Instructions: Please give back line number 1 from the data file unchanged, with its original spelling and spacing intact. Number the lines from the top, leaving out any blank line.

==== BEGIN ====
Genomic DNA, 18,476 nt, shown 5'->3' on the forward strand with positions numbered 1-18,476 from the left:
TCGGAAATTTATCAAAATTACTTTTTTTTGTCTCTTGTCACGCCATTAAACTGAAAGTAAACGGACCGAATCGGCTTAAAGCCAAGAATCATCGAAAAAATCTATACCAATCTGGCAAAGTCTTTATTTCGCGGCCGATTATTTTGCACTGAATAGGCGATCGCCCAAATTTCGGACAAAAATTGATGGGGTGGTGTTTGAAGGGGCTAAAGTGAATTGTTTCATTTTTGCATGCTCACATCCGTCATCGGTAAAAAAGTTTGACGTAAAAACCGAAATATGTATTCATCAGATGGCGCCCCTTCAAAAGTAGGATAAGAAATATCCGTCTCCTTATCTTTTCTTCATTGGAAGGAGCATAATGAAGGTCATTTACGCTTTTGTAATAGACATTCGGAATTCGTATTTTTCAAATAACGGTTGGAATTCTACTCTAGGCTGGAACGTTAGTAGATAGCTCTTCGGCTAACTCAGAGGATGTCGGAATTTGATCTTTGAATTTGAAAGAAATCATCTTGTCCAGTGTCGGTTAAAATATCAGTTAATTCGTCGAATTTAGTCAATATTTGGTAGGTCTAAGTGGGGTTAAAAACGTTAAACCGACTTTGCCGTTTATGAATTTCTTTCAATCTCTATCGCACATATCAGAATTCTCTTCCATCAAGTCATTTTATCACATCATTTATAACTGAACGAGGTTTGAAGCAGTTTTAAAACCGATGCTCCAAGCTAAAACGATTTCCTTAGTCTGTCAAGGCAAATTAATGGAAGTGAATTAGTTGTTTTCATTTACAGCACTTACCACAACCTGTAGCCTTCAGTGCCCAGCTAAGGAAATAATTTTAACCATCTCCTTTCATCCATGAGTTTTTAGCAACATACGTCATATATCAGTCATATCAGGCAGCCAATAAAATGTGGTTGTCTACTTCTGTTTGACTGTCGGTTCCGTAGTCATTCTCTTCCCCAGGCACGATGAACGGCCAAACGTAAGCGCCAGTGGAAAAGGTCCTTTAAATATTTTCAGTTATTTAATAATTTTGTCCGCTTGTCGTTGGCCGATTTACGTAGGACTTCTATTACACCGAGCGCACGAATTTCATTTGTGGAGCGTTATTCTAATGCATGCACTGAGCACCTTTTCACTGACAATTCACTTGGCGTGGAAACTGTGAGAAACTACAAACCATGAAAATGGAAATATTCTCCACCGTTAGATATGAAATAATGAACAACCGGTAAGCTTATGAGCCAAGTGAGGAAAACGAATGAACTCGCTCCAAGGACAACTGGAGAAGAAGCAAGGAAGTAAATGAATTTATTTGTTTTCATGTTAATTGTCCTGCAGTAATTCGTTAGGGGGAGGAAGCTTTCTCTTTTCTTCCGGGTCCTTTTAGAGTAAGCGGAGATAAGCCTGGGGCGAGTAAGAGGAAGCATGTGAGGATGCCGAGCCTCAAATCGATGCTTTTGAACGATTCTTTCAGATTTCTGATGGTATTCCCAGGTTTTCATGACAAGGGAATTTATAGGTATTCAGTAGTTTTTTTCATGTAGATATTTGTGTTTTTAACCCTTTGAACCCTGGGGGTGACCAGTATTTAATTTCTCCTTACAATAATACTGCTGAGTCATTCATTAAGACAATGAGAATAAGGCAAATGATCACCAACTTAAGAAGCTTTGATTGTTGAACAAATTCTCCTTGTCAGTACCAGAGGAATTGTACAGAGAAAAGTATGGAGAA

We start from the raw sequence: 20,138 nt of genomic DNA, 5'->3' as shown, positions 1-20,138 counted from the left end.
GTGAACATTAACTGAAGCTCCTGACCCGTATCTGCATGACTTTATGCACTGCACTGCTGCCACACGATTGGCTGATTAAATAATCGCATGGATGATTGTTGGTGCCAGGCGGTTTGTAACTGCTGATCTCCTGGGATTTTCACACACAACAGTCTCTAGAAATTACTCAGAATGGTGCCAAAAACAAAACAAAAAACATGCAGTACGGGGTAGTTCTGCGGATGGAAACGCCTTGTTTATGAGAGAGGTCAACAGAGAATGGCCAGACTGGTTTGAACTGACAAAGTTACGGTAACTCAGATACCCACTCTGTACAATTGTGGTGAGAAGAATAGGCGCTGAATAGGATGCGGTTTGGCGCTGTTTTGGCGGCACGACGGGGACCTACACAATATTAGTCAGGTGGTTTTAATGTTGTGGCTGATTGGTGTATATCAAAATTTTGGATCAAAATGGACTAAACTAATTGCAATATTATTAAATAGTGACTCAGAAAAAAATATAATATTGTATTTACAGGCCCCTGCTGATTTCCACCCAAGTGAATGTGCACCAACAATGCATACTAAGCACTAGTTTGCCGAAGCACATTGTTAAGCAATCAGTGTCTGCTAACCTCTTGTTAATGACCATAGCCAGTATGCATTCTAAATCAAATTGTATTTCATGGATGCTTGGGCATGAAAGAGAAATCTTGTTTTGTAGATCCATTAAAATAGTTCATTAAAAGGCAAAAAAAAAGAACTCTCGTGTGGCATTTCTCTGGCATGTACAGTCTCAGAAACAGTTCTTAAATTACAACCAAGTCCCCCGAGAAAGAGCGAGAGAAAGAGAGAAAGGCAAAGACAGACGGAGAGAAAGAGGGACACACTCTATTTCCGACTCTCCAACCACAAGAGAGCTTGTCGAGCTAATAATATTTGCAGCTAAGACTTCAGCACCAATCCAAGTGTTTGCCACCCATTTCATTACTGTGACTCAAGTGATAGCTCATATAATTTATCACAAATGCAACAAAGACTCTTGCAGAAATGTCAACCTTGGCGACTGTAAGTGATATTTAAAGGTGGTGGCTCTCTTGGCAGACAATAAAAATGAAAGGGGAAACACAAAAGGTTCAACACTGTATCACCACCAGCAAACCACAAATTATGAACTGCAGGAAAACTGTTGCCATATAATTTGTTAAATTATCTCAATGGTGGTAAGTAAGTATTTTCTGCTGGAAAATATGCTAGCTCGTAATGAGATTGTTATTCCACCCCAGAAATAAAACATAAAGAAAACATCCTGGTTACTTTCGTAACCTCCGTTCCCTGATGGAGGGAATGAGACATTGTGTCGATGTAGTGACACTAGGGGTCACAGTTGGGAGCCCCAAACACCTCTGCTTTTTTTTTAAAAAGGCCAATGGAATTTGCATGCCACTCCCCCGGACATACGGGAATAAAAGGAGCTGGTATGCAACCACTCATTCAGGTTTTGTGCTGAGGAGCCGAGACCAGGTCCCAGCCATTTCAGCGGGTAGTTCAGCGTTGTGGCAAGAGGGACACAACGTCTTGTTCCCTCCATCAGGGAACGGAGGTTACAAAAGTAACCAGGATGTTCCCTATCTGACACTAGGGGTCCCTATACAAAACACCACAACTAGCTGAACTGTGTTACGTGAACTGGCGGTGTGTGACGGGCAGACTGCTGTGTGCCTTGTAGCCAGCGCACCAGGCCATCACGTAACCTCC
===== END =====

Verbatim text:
Genomic DNA, 18,476 nt, shown 5'->3' on the forward strand with positions numbered 1-18,476 from the left: